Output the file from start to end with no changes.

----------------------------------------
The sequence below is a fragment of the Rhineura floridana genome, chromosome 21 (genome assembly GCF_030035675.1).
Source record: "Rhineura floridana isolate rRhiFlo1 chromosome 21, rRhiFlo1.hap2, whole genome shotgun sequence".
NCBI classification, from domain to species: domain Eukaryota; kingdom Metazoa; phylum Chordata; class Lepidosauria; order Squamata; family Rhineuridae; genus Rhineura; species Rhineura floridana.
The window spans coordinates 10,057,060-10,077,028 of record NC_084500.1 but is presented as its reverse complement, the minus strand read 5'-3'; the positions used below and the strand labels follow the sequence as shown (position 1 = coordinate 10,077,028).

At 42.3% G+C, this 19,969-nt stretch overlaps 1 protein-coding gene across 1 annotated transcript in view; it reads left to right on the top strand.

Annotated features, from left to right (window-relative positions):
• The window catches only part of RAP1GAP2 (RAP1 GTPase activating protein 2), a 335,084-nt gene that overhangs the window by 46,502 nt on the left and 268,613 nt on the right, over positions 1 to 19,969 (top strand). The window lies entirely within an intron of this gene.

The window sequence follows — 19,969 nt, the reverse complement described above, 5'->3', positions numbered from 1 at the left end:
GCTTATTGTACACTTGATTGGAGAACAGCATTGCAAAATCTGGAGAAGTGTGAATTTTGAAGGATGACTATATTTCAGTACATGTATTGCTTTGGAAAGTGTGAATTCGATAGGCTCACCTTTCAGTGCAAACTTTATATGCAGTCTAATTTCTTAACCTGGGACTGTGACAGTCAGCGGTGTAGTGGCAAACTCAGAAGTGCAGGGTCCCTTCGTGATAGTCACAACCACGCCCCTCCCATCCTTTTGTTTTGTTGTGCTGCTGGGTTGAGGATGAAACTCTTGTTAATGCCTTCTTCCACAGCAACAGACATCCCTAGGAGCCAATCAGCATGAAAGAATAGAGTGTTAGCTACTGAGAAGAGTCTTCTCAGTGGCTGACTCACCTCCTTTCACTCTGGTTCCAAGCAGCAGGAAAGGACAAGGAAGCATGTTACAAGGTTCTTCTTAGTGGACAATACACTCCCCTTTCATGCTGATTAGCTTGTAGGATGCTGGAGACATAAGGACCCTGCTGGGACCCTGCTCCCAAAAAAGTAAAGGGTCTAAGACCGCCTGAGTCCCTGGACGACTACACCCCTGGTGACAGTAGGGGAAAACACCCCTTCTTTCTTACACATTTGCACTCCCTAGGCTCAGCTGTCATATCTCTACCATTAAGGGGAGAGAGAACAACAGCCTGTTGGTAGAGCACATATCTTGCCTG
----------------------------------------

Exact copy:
The sequence below is a fragment of the Rhineura floridana genome, chromosome 21 (genome assembly GCF_030035675.1).
Source record: "Rhineura floridana isolate rRhiFlo1 chromosome 21, rRhiFlo1.hap2, whole genome shotgun sequence".
NCBI classification, from domain to species: domain Eukaryota; kingdom Metazoa; phylum Chordata; class Lepidosauria; order Squamata; family Rhineuridae; genus Rhineura; species Rhineura floridana.
The window spans coordinates 10,057,060-10,077,028 of record NC_084500.1 but is presented as its reverse complement, the minus strand read 5'-3'; the positions used below and the strand labels follow the sequence as shown (position 1 = coordinate 10,077,028).

At 42.3% G+C, this 19,969-nt stretch overlaps 1 protein-coding gene across 1 annotated transcript in view; it reads left to right on the top strand.

Annotated features, from left to right (window-relative positions):
• The window catches only part of RAP1GAP2 (RAP1 GTPase activating protein 2), a 335,084-nt gene that overhangs the window by 46,502 nt on the left and 268,613 nt on the right, over positions 1 to 19,969 (top strand). The window lies entirely within an intron of this gene.

The window sequence follows — 19,969 nt, the reverse complement described above, 5'->3', positions numbered from 1 at the left end:
GCTTATTGTACACTTGATTGGAGAACAGCATTGCAAAATCTGGAGAAGTGTGAATTTTGAAGGATGACTATATTTCAGTACATGTATTGCTTTGGAAAGTGTGAATTCGATAGGCTCACCTTTCAGTGCAAACTTTATATGCAGTCTAATTTCTTAACCTGGGACTGTGACAGTCAGCGGTGTAGTGGCAAACTCAGAAGTGCAGGGTCCCTTCGTGATAGTCACAACCACGCCCCTCCCATCCTTTTGTTTTGTTGTGCTGCTGGGTTGAGGATGAAACTCTTGTTAATGCCTTCTTCCACAGCAACAGACATCCCTAGGAGCCAATCAGCATGAAAGAATAGAGTGTTAGCTACTGAGAAGAGTCTTCTCAGTGGCTGACTCACCTCCTTTCACTCTGGTTCCAAGCAGCAGGAAAGGACAAGGAAGCATGTTACAAGGTTCTTCTTAGTGGACAATACACTCCCCTTTCATGCTGATTAGCTTGTAGGATGCTGGAGACATAAGGACCCTGCTGGGACCCTGCTCCCAAAAAAGTAAAGGGTCTAAGACCGCCTGAGTCCCTGGACGACTACACCCCTGGTGACAGTAGGGGAAAACACCCCTTCTTTCTTACACATTTGCACTCCCTAGGCTCAGCTGTCATATCTCTACCATTAAGGGGAGAGAGAACAACAGCCTGTTGGTAGAGCACATATCTTGCCTG